Scenes of a Graphic Nature
CHARLIE REGAN’S LIFE ISN’T GOING FORWARD, SO SHE’S DECIDED TO GO BACK.
* ‘A perfect page-turner. I loved it’ DOLLY ALDERTON * ‘Wonderful’ MARIAN KEYES *
‘A gorgeous exploration of the messy and fragile nature of friendship and all the many forms of love, as well as of the primal need we all have to belong’ IRISH TIMES
After a tough few years floundering around the British film industry, experimenting with amateur pornography and watching her father’s health rapidly decline, Charlie and her best friend Laura journey to her ancestral home of Clipim, an island off the west coast of Ireland. She knows this could be the last chance to connect with her dad’s history before she loses him.
But when the girls arrive, Charlie begins to question both her difficult relationship with Laura and her father’s childhood stories. Before long, she’s embroiled in a devastating conspiracy that’s been sixty years in the making . . . and it’s up to her to reveal the truth.
***Longlisted for the RSL Ondaatje Prize***
‘One of the most intelligent, well observed depictions of lust, loss, envy, betrayal, friendship and love that I’ve ever read’ DAISY BUCHANAN
‘A moving and extremely funny look at family, roots and the myth of Irishness’ THE i, ESSENTIAL SUMMER READS
‘Witty, tender and insightful . . . O’Donoghue is a perceptive, clever writer’ GUARDIAN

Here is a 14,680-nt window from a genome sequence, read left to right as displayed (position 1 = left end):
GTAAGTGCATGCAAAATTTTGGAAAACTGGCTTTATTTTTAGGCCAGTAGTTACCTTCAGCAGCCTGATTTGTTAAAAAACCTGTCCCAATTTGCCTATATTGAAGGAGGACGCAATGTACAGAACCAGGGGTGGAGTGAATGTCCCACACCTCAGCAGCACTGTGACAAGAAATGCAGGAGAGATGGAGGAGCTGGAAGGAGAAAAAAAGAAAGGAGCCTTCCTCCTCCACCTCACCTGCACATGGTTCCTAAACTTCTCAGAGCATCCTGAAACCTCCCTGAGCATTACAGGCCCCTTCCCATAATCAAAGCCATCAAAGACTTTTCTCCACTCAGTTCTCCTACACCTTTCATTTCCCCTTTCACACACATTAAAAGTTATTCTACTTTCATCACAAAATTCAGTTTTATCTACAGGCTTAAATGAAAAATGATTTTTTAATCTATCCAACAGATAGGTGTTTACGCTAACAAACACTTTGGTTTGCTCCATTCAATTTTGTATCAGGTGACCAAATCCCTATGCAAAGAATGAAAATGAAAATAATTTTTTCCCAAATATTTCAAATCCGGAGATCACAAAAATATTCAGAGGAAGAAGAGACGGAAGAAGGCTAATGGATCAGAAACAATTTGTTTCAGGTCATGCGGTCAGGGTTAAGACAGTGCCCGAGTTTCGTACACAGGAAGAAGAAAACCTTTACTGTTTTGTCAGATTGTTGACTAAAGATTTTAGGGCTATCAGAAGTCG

‘A darkly humorous, keenly observed blend of millennial drift and murder mystery from a razor-sharp writer’ RED
Scenes of a Graphic Nature has all the components of a perfect page-turner: beautiful prose, truthful characters, hilarious dialogue and an addictive plot. I loved it * Dolly Alderton * So dark and funny, bleak yet full of heart, touching on friendship and love and belonging ... you're in for a treat * Ayisha Malik * In the inventive O'Donoghue's follow-up to Promising Young Women, she turns her tart tongue on friendship, exile and what it feels like to return to a place that no longer feels like home * The i * Scenes Of A Graphic Nature is a truly extraordinary novel - I inhaled it. It's thrillingly dark, but so moving and human - it's one of the most intelligent, well observed depictions of lust, loss, envy, betrayal, friendship and love that I've ever read. Charlie is so real, courageous, vulnerable, infuriating and adorable. The book itself mirrors Charlie's experience of Ireland - sometimes it's warm and joyous, sometimes it's hostile and terrifying, but even when you know you're in danger, you want to stay for longer and fall even deeper into the pages. * Daisy Buchanan * I was so hooked on this beautiful, funny story of homecoming and self-discovery I didn't want to put it down. The characters are wonderfully drawn and the sense of place is so compelling - it is a mystery, a fireside yarn. There is a little Maeve Binchy in there, a little Keyes, but Caroline has her own voice, and the edge to Charlie and Laura - their difficult, funny and recognisable relationship - is all her own. * Keith Stuart, author of The Boy Made of Blocks * With Scenes Of A Graphic Nature, Caroline O'Donoghue establishes herself as one of the most exciting young Irish writers on the literary scene. Her acerbic wit is matched by her sharp-eyed observations, resulting in a piece of fiction that is dark, gripping, and beautifully written * Louise O'Neill *
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